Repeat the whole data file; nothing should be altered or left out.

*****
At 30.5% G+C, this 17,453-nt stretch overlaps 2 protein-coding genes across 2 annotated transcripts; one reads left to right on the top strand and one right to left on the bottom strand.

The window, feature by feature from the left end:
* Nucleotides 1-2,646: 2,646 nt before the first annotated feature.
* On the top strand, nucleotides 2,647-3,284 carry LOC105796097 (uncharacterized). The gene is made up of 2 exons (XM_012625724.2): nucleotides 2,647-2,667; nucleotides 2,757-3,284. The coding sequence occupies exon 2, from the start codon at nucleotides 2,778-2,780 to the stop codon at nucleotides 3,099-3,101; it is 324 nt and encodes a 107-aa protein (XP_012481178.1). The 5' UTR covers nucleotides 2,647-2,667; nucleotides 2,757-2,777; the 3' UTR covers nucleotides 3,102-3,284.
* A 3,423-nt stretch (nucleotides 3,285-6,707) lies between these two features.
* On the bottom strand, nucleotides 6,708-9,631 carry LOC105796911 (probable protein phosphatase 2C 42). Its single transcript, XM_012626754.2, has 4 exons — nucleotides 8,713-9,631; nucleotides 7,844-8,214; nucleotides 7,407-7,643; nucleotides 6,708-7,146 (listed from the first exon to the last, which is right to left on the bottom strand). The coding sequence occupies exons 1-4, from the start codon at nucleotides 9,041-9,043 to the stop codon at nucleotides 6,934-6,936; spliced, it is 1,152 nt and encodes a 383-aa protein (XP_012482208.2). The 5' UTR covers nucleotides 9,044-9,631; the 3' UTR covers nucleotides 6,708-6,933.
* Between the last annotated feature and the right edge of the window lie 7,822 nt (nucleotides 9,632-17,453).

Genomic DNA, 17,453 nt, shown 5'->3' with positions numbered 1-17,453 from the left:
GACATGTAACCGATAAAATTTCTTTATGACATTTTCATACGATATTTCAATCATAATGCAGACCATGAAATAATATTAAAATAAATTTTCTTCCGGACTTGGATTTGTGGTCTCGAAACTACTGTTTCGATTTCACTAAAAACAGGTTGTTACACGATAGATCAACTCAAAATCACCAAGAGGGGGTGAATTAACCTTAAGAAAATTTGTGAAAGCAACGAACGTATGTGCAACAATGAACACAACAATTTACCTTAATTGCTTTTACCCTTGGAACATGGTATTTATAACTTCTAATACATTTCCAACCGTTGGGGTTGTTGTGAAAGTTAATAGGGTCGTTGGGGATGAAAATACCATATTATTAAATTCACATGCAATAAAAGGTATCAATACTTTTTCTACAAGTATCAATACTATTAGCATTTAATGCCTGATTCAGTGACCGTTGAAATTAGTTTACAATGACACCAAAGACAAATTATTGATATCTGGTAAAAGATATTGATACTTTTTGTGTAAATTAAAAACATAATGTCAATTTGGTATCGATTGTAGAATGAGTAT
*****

At 30.5% G+C, this 17,453-nt stretch overlaps 2 protein-coding genes across 2 annotated transcripts; one reads left to right on the top strand and one right to left on the bottom strand.

The window, feature by feature from the left end:
* Nucleotides 1-2,646: 2,646 nt before the first annotated feature.
* On the top strand, nucleotides 2,647-3,284 carry LOC105796097 (uncharacterized). The gene is made up of 2 exons (XM_012625724.2): nucleotides 2,647-2,667; nucleotides 2,757-3,284. The coding sequence occupies exon 2, from the start codon at nucleotides 2,778-2,780 to the stop codon at nucleotides 3,099-3,101; it is 324 nt and encodes a 107-aa protein (XP_012481178.1). The 5' UTR covers nucleotides 2,647-2,667; nucleotides 2,757-2,777; the 3' UTR covers nucleotides 3,102-3,284.
* A 3,423-nt stretch (nucleotides 3,285-6,707) lies between these two features.
* On the bottom strand, nucleotides 6,708-9,631 carry LOC105796911 (probable protein phosphatase 2C 42). Its single transcript, XM_012626754.2, has 4 exons — nucleotides 8,713-9,631; nucleotides 7,844-8,214; nucleotides 7,407-7,643; nucleotides 6,708-7,146 (listed from the first exon to the last, which is right to left on the bottom strand). The coding sequence occupies exons 1-4, from the start codon at nucleotides 9,041-9,043 to the stop codon at nucleotides 6,934-6,936; spliced, it is 1,152 nt and encodes a 383-aa protein (XP_012482208.2). The 5' UTR covers nucleotides 9,044-9,631; the 3' UTR covers nucleotides 6,708-6,933.
* Between the last annotated feature and the right edge of the window lie 7,822 nt (nucleotides 9,632-17,453).

Genomic DNA, 17,453 nt, shown 5'->3' with positions numbered 1-17,453 from the left:
GACATGTAACCGATAAAATTTCTTTATGACATTTTCATACGATATTTCAATCATAATGCAGACCATGAAATAATATTAAAATAAATTTTCTTCCGGACTTGGATTTGTGGTCTCGAAACTACTGTTTCGATTTCACTAAAAACAGGTTGTTACACGATAGATCAACTCAAAATCACCAAGAGGGGGTGAATTAACCTTAAGAAAATTTGTGAAAGCAACGAACGTATGTGCAACAATGAACACAACAATTTACCTTAATTGCTTTTACCCTTGGAACATGGTATTTATAACTTCTAATACATTTCCAACCGTTGGGGTTGTTGTGAAAGTTAATAGGGTCGTTGGGGATGAAAATACCATATTATTAAATTCACATGCAATAAAAGGTATCAATACTTTTTCTACAAGTATCAATACTATTAGCATTTAATGCCTGATTCAGTGACCGTTGAAATTAGTTTACAATGACACCAAAGACAAATTATTGATATCTGGTAAAAGATATTGATACTTTTTGTGTAAATTAAAAACATAATGTCAATTTGGTATCGATTGTAGAATGAGTAT